Observation 26132: Mycena (Pers.) Roussel

When: 2009-09-20

Collection location: Big Thicket, Polk Co., Texas, USA [Click for map]

Who: Ron Pastorino (Ronpast)

No specimen available

These were were rather smallish, saprophytic species that seems to have maximized the technique for a gilled mushroom to disperse spores. Not satisfied with merely upturning, these essentially turn themselves inside out to form an oval with gills facing in all directions.
The few spores I was able to obtain appeared white and non amyloid. I’ve included a couple of micro spore photos because they were so sparse that I wasn’t sure if they were actually spores. They were also rather large, in the 17 X 12 micron range.
Can’t find anything that looks like them but they do have a Mycena-like appearance. Wonder if anybody has any ideas?

Species Lists



Proposed Names

-13% (2)
Recognized by sight
22% (3)
Recognized by sight
28% (1)
Recognized by sight
14% (4)
Recognized by sight
38% (3)
Recognized by sight

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Eye3 = Observer’s choice
Eyes3 = Current consensus


Add Comment
Reviewing my notes,
By: Ron Pastorino (Ronpast)
2012-05-28 19:12:42 EDT (-0400)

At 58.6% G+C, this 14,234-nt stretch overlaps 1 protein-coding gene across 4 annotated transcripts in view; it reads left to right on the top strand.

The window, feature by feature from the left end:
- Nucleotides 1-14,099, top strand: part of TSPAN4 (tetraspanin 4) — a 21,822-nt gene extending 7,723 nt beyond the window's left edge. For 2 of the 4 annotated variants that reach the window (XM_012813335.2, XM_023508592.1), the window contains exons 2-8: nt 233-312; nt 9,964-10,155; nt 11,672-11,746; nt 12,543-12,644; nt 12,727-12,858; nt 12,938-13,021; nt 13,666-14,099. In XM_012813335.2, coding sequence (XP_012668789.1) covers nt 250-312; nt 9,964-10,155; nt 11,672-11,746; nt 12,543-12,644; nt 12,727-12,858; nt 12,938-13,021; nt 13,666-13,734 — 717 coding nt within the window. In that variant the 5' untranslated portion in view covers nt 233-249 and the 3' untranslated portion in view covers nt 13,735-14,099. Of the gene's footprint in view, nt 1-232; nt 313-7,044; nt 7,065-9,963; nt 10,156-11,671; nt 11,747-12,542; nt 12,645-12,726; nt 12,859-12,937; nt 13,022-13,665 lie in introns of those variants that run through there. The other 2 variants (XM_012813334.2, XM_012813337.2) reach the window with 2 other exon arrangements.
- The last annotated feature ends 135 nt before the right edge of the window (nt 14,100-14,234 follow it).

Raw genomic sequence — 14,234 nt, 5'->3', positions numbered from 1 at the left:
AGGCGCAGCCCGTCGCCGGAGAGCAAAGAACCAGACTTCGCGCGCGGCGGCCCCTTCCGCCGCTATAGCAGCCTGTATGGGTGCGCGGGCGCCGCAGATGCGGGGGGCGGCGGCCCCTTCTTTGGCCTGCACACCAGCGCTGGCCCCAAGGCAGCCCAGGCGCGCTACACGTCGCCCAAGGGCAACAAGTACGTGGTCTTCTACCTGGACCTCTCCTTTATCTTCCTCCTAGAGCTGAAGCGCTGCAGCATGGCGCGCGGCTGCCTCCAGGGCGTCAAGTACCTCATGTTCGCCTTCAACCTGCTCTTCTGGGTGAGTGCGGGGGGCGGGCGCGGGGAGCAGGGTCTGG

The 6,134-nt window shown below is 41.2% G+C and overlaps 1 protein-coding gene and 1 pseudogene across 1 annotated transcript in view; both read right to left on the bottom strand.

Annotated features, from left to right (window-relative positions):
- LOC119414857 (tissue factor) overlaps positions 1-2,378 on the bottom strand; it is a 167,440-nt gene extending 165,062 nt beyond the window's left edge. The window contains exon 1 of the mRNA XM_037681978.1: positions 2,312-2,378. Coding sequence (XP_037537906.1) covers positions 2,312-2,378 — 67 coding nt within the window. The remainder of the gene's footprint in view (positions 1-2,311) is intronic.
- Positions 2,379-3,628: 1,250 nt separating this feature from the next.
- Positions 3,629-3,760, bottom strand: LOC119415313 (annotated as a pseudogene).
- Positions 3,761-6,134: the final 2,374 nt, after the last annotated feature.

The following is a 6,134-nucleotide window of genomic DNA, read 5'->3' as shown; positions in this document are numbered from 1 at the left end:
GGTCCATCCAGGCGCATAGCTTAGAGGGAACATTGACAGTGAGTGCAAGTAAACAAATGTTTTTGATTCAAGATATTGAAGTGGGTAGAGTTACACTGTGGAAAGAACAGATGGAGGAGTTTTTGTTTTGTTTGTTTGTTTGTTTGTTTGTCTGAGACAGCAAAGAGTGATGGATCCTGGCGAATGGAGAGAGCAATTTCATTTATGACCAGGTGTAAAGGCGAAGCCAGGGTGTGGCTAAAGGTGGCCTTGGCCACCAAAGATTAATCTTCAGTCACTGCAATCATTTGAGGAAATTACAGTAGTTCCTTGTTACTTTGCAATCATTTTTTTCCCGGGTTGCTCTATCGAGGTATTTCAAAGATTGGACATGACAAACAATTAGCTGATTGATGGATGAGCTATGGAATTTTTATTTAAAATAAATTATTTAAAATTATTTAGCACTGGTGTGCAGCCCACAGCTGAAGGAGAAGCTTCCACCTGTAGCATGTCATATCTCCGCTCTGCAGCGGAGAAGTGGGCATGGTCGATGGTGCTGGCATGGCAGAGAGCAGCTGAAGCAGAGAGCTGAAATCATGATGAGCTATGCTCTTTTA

the gills were “free”, as one might expect when they are turned out like that.
The spore photos were in Melzers and I didn’t get enough to drop to see a true color, but they were probably whitish. They are not very dark in Melzers, so that probably rules out Mycena pura, as does their large size.

gill attachment?
By: Richard Kneal (bloodworm)
2012-05-28 18:33:47 EDT (-0400)

do you have a picture of the gill attachment?
also, what color were the spores??
it is hard to make out from the micro photos.

I voted against Mycena pura because
By: Britney Ramsey (Riverdweller)
2012-05-28 17:55:18 EDT (-0400)

This is growing from wood, not on the ground in the pine duff.

Created: 2009-10-02 12:56:57 EDT (-0400)
Last modified: 2014-10-28 19:50:08 EDT (-0400)
Viewed: 194 times, last viewed: 2017-06-06 04:29:01 EDT (-0400)
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